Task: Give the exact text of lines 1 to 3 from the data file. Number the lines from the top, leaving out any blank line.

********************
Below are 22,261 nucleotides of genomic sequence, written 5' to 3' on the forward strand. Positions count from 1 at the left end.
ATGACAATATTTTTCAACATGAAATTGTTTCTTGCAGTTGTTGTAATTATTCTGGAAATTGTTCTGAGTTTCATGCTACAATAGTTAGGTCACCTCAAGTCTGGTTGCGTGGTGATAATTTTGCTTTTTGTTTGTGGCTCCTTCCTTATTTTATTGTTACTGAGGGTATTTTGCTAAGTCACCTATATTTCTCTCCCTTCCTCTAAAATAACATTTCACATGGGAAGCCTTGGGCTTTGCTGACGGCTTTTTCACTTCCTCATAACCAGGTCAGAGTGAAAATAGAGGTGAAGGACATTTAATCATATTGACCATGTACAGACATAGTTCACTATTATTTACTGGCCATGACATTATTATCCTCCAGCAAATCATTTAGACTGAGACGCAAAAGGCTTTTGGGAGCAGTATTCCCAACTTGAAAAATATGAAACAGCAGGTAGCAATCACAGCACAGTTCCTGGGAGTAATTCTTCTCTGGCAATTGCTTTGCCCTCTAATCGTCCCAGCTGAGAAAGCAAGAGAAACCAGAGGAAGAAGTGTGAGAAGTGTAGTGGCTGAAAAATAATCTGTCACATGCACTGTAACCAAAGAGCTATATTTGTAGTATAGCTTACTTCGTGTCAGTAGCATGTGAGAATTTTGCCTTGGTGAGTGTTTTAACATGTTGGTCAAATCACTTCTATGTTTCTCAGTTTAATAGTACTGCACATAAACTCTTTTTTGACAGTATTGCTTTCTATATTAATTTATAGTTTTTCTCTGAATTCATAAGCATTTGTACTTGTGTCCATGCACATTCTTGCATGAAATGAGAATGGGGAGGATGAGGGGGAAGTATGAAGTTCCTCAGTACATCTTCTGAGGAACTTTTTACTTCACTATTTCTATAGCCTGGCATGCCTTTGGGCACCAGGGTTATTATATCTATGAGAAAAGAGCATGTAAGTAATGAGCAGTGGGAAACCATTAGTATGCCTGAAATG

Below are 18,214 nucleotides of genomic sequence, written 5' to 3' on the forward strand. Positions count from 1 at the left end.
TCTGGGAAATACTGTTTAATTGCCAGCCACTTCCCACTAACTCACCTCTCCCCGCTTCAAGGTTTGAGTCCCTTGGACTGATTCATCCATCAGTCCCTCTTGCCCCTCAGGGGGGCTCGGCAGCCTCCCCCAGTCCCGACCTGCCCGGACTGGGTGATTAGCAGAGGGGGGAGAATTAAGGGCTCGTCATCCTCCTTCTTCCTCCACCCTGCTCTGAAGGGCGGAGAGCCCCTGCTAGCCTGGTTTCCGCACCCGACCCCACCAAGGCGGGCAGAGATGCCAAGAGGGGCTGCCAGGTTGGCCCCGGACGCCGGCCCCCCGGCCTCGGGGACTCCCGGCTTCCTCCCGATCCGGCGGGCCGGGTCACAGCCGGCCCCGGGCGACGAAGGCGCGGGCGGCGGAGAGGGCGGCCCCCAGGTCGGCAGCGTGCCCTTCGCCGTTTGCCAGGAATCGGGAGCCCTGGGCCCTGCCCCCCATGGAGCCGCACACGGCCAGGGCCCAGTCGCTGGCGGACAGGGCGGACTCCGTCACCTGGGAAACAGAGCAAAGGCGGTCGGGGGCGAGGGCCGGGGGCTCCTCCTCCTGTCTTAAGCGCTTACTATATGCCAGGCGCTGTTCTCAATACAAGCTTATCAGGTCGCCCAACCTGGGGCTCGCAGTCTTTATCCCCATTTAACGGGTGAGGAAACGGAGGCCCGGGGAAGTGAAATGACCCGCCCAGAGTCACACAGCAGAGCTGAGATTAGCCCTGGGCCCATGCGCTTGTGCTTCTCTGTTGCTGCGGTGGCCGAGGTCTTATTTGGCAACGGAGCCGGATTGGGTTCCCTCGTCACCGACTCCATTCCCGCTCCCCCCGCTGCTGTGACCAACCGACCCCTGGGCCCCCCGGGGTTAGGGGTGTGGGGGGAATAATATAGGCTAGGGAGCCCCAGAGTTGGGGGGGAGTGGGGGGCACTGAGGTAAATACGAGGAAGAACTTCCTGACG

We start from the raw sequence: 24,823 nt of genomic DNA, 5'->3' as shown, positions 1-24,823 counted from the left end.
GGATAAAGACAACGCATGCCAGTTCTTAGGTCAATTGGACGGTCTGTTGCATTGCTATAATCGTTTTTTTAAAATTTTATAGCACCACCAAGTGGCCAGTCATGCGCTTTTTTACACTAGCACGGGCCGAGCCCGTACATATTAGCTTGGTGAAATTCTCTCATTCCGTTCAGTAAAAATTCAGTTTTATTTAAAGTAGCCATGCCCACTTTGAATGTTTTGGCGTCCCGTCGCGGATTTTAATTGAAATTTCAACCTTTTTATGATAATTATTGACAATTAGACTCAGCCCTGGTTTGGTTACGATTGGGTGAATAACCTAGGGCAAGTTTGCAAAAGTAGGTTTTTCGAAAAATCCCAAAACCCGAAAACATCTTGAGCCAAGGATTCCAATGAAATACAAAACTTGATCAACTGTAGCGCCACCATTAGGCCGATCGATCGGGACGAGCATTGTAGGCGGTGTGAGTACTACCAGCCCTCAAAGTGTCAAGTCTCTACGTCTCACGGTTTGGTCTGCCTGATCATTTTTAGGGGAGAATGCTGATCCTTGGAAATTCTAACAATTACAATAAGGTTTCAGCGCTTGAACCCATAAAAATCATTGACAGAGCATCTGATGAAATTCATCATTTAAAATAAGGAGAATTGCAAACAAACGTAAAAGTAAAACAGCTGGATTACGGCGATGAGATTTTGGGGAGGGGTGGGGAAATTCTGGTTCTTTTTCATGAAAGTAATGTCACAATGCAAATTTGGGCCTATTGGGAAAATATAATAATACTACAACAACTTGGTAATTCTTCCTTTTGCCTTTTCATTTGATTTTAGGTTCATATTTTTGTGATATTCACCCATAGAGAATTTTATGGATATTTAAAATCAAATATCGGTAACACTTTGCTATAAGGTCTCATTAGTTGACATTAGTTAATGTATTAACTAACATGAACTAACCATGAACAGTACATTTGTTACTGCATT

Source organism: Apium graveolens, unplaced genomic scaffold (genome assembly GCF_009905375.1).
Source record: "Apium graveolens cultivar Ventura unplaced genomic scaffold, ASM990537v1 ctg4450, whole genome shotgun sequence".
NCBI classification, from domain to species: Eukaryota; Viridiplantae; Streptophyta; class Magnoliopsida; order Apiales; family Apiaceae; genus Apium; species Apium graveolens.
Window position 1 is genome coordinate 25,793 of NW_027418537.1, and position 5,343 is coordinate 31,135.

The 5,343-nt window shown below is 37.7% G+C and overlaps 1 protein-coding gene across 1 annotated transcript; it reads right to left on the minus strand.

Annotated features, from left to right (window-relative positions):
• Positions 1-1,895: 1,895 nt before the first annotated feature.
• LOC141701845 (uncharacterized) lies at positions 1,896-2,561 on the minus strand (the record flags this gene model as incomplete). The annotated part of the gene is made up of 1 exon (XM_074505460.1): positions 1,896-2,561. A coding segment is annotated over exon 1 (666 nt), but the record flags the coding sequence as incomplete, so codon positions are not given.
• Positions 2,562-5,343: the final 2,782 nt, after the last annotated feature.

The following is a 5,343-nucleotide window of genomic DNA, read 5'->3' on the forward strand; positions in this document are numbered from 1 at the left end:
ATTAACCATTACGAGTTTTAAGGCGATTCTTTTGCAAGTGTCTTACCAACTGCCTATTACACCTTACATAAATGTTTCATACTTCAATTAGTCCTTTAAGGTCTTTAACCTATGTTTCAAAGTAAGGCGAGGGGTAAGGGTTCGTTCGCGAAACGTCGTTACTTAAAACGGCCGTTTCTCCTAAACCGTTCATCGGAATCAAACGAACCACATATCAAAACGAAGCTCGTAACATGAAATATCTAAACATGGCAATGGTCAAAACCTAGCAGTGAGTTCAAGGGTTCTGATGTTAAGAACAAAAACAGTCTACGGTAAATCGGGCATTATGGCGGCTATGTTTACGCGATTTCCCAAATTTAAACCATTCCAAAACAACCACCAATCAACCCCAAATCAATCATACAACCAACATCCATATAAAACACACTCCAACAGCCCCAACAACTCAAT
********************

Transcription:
Below are 22,261 nucleotides of genomic sequence, written 5' to 3' on the forward strand. Positions count from 1 at the left end.
ATGACAATATTTTTCAACATGAAATTGTTTCTTGCAGTTGTTGTAATTATTCTGGAAATTGTTCTGAGTTTCATGCTACAATAGTTAGGTCACCTCAAGTCTGGTTGCGTGGTGATAATTTTGCTTTTTGTTTGTGGCTCCTTCCTTATTTTATTGTTACTGAGGGTATTTTGCTAAGTCACCTATATTTCTCTCCCTTCCTCTAAAATAACATTTCACATGGGAAGCCTTGGGCTTTGCTGACGGCTTTTTCACTTCCTCATAACCAGGTCAGAGTGAAAATAGAGGTGAAGGACATTTAATCATATTGACCATGTACAGACATAGTTCACTATTATTTACTGGCCATGACATTATTATCCTCCAGCAAATCATTTAGACTGAGACGCAAAAGGCTTTTGGGAGCAGTATTCCCAACTTGAAAAATATGAAACAGCAGGTAGCAATCACAGCACAGTTCCTGGGAGTAATTCTTCTCTGGCAATTGCTTTGCCCTCTAATCGTCCCAGCTGAGAAAGCAAGAGAAACCAGAGGAAGAAGTGTGAGAAGTGTAGTGGCTGAAAAATAATCTGTCACATGCACTGTAACCAAAGAGCTATATTTGTAGTATAGCTTACTTCGTGTCAGTAGCATGTGAGAATTTTGCCTTGGTGAGTGTTTTAACATGTTGGTCAAATCACTTCTATGTTTCTCAGTTTAATAGTACTGCACATAAACTCTTTTTTGACAGTATTGCTTTCTATATTAATTTATAGTTTTTCTCTGAATTCATAAGCATTTGTACTTGTGTCCATGCACATTCTTGCATGAAATGAGAATGGGGAGGATGAGGGGGAAGTATGAAGTTCCTCAGTACATCTTCTGAGGAACTTTTTACTTCACTATTTCTATAGCCTGGCATGCCTTTGGGCACCAGGGTTATTATATCTATGAGAAAAGAGCATGTAAGTAATGAGCAGTGGGAAACCATTAGTATGCCTGAAATG

Below are 18,214 nucleotides of genomic sequence, written 5' to 3' on the forward strand. Positions count from 1 at the left end.